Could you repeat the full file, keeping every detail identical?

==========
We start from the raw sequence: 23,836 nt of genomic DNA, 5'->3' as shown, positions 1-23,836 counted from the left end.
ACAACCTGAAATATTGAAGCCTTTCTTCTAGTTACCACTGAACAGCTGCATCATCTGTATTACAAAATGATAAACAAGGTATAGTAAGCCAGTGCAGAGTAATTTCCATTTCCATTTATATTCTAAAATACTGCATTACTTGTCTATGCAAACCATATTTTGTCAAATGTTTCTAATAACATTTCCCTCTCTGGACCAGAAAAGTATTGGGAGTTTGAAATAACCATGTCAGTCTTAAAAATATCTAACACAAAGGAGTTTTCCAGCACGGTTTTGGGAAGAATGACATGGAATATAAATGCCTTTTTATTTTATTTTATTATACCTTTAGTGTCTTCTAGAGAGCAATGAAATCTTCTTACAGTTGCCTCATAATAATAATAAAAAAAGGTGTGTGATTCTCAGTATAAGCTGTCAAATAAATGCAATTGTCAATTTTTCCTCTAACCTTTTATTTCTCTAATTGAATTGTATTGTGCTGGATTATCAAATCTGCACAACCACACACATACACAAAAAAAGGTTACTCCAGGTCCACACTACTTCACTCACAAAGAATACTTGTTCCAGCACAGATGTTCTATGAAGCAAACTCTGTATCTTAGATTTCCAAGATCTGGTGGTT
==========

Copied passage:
We start from the raw sequence: 23,836 nt of genomic DNA, 5'->3' as shown, positions 1-23,836 counted from the left end.
ACAACCTGAAATATTGAAGCCTTTCTTCTAGTTACCACTGAACAGCTGCATCATCTGTATTACAAAATGATAAACAAGGTATAGTAAGCCAGTGCAGAGTAATTTCCATTTCCATTTATATTCTAAAATACTGCATTACTTGTCTATGCAAACCATATTTTGTCAAATGTTTCTAATAACATTTCCCTCTCTGGACCAGAAAAGTATTGGGAGTTTGAAATAACCATGTCAGTCTTAAAAATATCTAACACAAAGGAGTTTTCCAGCACGGTTTTGGGAAGAATGACATGGAATATAAATGCCTTTTTATTTTATTTTATTATACCTTTAGTGTCTTCTAGAGAGCAATGAAATCTTCTTACAGTTGCCTCATAATAATAATAAAAAAAGGTGTGTGATTCTCAGTATAAGCTGTCAAATAAATGCAATTGTCAATTTTTCCTCTAACCTTTTATTTCTCTAATTGAATTGTATTGTGCTGGATTATCAAATCTGCACAACCACACACATACACAAAAAAAGGTTACTCCAGGTCCACACTACTTCACTCACAAAGAATACTTGTTCCAGCACAGATGTTCTATGAAGCAAACTCTGTATCTTAGATTTCCAAGATCTGGTGGTT